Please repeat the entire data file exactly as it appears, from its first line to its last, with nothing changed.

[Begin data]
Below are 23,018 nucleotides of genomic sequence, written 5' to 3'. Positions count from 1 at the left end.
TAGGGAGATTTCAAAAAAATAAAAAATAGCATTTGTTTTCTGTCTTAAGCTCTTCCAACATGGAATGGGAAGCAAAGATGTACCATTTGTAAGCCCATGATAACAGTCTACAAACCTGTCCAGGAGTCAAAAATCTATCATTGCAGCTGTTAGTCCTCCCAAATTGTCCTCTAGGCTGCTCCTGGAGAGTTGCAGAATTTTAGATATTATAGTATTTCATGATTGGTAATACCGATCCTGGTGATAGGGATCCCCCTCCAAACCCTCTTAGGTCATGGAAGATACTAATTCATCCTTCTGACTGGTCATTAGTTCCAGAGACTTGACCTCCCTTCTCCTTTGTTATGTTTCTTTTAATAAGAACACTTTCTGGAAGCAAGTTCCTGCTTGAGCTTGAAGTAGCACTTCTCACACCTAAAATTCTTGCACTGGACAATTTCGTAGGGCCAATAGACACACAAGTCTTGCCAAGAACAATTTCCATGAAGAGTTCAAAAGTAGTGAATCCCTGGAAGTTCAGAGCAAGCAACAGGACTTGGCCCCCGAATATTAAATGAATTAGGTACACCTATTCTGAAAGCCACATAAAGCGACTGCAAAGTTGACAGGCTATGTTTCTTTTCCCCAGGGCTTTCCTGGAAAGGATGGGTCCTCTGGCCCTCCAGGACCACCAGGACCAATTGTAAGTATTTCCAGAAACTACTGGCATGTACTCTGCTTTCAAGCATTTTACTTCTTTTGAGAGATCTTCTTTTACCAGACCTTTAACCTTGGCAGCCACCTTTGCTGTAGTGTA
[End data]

Below are 23,018 nucleotides of genomic sequence, written 5' to 3'. Positions count from 1 at the left end.
TAGGGAGATTTCAAAAAAATAAAAAATAGCATTTGTTTTCTGTCTTAAGCTCTTCCAACATGGAATGGGAAGCAAAGATGTACCATTTGTAAGCCCATGATAACAGTCTACAAACCTGTCCAGGAGTCAAAAATCTATCATTGCAGCTGTTAGTCCTCCCAAATTGTCCTCTAGGCTGCTCCTGGAGAGTTGCAGAATTTTAGATATTATAGTATTTCATGATTGGTAATACCGATCCTGGTGATAGGGATCCCCCTCCAAACCCTCTTAGGTCATGGAAGATACTAATTCATCCTTCTGACTGGTCATTAGTTCCAGAGACTTGACCTCCCTTCTCCTTTGTTATGTTTCTTTTAATAAGAACACTTTCTGGAAGCAAGTTCCTGCTTGAGCTTGAAGTAGCACTTCTCACACCTAAAATTCTTGCACTGGACAATTTCGTAGGGCCAATAGACACACAAGTCTTGCCAAGAACAATTTCCATGAAGAGTTCAAAAGTAGTGAATCCCTGGAAGTTCAGAGCAAGCAACAGGACTTGGCCCCCGAATATTAAATGAATTAGGTACACCTATTCTGAAAGCCACATAAAGCGACTGCAAAGTTGACAGGCTATGTTTCTTTTCCCCAGGGCTTTCCTGGAAAGGATGGGTCCTCTGGCCCTCCAGGACCACCAGGACCAATTGTAAGTATTTCCAGAAACTACTGGCATGTACTCTGCTTTCAAGCATTTTACTTCTTTTGAGAGATCTTCTTTTACCAGACCTTTAACCTTGGCAGCCACCTTTGCTGTAGTGTA